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If you enjoy hearing Kathryn Eastburn’s column “The Middle Distance” on KRCC and The Big Something each week, please consider becoming a member, renewing or inviting a friend who has yet to join. Thank you!


(“Cragmor Sanatorium” by Harry L. Standley, ca. 1920s. Courtesy of Special Collections, Pikes Peak Library [...]

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(“Denver Post Office” by Myron Wood, June 1963. Copyright Pikes Peak Library District, Courtesy of Special Collections. Image Number: 002-5942.)

A couple carrying a child walk past large building with columns, arched windows and wide stairway. A man is sleeping on top of steps under carved sign reading “Alternate Rest and Labor [...]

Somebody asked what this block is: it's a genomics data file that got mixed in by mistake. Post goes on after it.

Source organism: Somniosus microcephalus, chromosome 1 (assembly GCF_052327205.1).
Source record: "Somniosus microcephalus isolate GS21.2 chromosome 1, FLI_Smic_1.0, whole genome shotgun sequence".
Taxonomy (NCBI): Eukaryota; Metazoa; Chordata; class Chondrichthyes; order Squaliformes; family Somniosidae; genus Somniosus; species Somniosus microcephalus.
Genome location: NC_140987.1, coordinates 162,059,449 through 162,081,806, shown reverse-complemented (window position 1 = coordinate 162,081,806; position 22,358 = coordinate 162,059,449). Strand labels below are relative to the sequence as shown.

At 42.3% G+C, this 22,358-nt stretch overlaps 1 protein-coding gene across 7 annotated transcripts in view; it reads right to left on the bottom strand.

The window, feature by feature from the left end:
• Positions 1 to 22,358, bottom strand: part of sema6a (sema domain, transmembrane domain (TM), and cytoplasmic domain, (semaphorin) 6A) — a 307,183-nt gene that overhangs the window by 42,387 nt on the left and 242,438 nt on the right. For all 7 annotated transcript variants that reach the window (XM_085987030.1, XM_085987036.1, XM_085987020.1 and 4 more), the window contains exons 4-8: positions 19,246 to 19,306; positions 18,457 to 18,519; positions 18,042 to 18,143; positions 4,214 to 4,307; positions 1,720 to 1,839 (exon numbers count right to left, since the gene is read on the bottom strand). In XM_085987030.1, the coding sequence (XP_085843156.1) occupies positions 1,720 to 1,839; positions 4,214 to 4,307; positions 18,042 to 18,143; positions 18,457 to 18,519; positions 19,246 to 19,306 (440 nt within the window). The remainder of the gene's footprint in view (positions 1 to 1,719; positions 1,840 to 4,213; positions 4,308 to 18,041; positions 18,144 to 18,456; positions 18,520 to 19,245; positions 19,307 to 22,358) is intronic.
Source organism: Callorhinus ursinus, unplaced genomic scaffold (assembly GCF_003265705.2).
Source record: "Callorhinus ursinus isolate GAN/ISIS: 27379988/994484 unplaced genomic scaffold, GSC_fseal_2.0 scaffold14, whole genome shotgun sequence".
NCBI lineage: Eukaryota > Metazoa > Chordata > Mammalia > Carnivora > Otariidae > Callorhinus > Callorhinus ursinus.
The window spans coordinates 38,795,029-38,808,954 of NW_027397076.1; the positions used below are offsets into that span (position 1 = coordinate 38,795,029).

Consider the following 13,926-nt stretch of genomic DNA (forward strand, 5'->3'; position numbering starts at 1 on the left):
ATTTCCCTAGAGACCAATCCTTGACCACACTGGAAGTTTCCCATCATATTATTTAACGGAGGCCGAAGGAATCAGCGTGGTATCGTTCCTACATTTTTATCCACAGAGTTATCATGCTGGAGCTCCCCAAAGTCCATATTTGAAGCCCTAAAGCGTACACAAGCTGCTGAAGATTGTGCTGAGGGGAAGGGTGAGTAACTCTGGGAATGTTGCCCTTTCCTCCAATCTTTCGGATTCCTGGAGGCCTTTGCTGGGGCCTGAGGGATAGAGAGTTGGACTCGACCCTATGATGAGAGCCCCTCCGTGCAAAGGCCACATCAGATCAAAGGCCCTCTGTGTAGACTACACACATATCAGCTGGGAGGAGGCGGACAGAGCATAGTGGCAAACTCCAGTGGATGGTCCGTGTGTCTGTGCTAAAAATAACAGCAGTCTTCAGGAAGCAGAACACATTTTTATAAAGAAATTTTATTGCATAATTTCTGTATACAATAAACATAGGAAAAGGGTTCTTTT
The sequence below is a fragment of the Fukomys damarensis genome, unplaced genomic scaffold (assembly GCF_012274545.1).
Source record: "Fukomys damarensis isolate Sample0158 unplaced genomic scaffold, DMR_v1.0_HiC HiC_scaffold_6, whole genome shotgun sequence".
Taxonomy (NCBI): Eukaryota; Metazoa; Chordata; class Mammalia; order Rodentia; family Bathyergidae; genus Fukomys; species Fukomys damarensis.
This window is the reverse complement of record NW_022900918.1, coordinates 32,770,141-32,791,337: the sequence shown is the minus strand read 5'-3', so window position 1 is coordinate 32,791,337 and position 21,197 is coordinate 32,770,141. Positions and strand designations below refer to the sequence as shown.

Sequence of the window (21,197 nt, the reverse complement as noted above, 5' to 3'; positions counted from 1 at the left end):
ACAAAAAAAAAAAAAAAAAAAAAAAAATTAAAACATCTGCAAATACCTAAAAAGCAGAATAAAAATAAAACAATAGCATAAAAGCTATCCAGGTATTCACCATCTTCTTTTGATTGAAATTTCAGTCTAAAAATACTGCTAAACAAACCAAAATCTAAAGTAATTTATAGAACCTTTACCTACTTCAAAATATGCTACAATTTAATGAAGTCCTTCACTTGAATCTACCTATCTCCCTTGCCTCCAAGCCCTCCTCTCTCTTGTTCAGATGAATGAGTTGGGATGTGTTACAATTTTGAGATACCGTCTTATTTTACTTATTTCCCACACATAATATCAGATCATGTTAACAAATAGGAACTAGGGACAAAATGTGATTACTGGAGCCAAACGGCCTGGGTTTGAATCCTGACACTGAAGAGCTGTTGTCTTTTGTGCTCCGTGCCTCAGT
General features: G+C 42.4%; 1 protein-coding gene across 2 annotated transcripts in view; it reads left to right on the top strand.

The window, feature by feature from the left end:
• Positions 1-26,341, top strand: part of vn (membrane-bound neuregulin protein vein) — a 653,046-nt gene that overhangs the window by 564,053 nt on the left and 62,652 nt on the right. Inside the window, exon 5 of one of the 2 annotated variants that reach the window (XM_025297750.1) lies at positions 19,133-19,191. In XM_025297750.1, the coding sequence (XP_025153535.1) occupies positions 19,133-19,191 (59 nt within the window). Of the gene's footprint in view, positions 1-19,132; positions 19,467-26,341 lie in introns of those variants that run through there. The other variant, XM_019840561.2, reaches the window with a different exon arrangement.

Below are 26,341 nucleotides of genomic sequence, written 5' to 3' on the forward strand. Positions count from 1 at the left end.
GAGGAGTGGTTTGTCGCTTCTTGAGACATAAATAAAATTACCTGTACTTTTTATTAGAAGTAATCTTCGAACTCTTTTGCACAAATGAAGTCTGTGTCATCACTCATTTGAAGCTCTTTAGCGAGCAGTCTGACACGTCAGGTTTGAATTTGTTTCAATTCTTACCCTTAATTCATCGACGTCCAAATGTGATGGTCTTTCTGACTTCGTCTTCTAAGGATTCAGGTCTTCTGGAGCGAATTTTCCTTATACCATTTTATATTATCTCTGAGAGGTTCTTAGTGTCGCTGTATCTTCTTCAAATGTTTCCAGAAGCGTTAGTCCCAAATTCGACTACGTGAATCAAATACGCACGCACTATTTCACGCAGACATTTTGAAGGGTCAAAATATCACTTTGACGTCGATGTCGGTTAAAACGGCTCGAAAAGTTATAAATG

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Top leaders in the Democratic controlled senate say parts of Governor John Hickenlooper’s budget are dead on arrival…and, Action 22, a group that represents 22 southern Colorado counties, opposes another element in the Governor’s proposed budget that would close a prison in Las Animas. The group says the Fort Lyon Correctional Facility is in an [...]

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Murray Ross shares with us his tale of transformation made possible by the simple act of listening to KRCC. Oh and hark! You can join KRCC just by clicking this here “JOIN KRCC” button. It’s just that simple!

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News

AP
May 24, 2015 | NPR · The Nobel Prize winner who struggled with schizophrenia and was portrayed by Russell Crowe in the 2001 film, died with has wife in a taxi on the New Jersey Turnpike, officials say. He was 86.
 

Reuters/Landov